Welcome to Downtown Journal!
An occasional column about city life by Monica Collins
Don’t get me wrong. I think tourists are indigenous to the North End/Waterfront. And like other indigenous creatures – seagulls, rabbits, rats and pigeons — I accept them as part of our environment and who we are. Kind of.
I draw the line at littering, rudeness, and illegal behavior on the part of the visitors. However, as long as they pay attention to the rules – of the road, the city, and their tour guides – I think we can all get along. Sigh.
Sometimes, I grow weary of living in a trammeled-upon quadrant of the city. In spring, summer and fall, the street outside our home rumbles with tourist trolleys and buses; the sea channel brims with an armada of sightseeing ferries. When the trolley windows and boat decks are open, I can hear shreds from the tour guide’s practiced patter. Often, the guide prattles on about the price of real estate. He throws out numbers to astound the guests. Homeowners who live in the properties along the sightseeing route must cringe when they hear their real estate values being bandied about. Or maybe they swell with glee.
Pride is a common commodity along the tourist trail. I am very proud my city. When U.S. News and World Report recently named Boston one of the top three best cities in the world to spend a summer vacation – up there with Paris, France and Florence, Italy – I had a moment of glow before the dread of the hungering horde set in. Just as the zombies invade on TV’s “The Walking Dead,” so the tourists will soon be unleashed carrying Mike’s Pastry boxes, asking to pet my dog because they miss their own woofer back home, or wondering how to get to Hanover Street/Quincy Market/the Constitution/whatever landmark.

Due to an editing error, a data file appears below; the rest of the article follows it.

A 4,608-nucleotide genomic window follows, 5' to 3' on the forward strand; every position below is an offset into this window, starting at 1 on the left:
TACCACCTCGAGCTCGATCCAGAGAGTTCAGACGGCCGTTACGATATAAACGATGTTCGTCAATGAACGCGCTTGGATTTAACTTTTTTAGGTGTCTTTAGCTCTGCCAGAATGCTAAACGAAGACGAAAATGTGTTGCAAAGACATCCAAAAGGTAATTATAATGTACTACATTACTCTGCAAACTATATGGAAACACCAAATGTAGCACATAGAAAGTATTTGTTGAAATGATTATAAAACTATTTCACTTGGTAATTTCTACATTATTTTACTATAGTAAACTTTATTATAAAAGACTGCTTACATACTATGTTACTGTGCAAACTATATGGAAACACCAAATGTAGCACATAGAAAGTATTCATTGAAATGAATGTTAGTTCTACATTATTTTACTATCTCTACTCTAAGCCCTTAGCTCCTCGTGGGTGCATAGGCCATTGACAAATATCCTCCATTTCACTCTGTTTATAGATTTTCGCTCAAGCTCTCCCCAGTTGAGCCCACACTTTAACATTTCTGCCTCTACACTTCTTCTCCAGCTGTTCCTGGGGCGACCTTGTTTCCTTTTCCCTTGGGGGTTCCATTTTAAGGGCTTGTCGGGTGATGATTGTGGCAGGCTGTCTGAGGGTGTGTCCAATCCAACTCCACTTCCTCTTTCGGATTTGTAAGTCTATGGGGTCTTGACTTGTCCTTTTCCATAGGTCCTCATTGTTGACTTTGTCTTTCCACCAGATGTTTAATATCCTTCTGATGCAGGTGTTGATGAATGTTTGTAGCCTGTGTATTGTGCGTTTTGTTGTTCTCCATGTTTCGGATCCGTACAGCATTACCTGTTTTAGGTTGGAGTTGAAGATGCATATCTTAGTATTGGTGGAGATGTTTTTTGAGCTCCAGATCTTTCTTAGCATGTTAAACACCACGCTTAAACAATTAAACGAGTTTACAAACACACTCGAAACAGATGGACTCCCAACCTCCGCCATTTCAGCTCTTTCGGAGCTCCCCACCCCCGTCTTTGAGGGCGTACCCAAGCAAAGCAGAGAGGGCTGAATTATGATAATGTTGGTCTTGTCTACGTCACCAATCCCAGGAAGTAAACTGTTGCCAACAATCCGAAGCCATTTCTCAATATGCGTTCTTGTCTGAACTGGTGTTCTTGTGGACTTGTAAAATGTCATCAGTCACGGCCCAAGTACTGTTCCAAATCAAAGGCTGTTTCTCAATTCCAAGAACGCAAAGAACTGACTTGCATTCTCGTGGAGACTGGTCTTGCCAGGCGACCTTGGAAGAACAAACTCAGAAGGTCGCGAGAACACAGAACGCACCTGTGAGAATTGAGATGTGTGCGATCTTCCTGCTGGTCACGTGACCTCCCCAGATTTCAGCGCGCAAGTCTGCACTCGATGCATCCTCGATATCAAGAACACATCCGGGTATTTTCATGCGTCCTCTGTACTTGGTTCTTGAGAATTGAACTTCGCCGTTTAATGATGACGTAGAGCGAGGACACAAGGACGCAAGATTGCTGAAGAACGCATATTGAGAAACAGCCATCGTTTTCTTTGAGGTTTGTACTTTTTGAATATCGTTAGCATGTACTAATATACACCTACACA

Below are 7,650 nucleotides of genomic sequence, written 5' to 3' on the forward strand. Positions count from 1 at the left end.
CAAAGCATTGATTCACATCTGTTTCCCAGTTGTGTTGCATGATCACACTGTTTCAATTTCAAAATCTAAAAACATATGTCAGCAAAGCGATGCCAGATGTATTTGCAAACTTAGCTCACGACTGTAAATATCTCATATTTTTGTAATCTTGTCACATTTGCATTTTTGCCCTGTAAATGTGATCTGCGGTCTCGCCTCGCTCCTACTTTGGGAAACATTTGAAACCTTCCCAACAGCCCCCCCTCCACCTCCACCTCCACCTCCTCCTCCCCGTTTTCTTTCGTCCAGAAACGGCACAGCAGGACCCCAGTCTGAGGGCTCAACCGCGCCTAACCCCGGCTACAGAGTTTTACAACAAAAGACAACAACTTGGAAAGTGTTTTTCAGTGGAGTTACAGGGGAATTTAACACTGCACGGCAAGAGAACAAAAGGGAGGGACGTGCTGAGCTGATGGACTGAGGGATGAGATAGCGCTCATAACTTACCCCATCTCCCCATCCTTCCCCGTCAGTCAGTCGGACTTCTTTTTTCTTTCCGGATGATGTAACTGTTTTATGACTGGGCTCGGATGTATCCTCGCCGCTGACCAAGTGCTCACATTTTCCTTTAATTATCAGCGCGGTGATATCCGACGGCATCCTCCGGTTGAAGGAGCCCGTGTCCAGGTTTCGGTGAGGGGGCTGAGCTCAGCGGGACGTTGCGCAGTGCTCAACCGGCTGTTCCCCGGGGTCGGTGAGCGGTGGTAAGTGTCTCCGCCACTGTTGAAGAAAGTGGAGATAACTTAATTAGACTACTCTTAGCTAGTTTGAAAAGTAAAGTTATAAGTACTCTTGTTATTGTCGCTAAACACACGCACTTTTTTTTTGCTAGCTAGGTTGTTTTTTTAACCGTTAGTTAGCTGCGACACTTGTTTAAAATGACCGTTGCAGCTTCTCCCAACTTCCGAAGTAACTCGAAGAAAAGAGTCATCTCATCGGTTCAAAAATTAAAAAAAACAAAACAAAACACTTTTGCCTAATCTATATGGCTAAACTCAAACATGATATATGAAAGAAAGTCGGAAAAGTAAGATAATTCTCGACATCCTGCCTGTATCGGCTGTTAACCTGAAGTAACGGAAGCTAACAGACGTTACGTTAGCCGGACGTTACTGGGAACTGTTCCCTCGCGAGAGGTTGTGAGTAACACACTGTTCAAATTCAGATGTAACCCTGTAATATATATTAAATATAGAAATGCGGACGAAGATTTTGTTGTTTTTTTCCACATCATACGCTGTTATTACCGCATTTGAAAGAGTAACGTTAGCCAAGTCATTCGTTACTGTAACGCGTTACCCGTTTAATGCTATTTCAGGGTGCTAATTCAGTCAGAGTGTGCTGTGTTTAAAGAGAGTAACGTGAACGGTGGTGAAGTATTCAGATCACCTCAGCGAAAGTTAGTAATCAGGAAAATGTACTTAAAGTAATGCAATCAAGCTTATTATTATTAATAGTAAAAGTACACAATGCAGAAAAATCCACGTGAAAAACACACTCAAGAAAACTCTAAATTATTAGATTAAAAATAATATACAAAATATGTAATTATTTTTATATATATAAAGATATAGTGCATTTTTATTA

Again, don’t get me wrong. I am polite and happy to give them guidance. My dog, unfortunately, is not so game. He’s a shy guy and skittish when strange hands reach down to stroke his fur. If the visitors ask my recommendations for good places in the neighborhood, I have my patter: I steer them toward Modern Pastry, the Boston Public Market, whatever North End eatery has captured my fancy, and Battery Wharf because the views from there are astounding and the generous historical markers are interesting.
Boston gives a property tax abatement and, sometimes, in my harebrained imagination, I envision a tourist mitigation. Anyone whose legal address is within a quarter mile of the Freedom Trail, or right along the Harborwalk, would be given a tax break in acknowledgment of how the property takes a thumping from visitors. It would also be a small payment for civic cooperation in putting on a good face even when involved in private quotidian business as well as for facing uncommon dangers. We remember last year’s festival season when the invasion became downright scary. Police had to be called and stayed vigilant when gangs of kids roamed Commercial Street and Puopolo Park after the early feasts. I remember the ominous roar of that crowd.
So far, the only benefit from a tough winter and frigid spring is the brief respite from visitor overload. Now, as the tourist season warms up, I gird myself. Still, I am pleased my home is in a place where the world wants to be. Living in this neighborhood also opens me up to unlikely, outlandish opportunities. Where else can you find fried Oreos on a summer Sunday?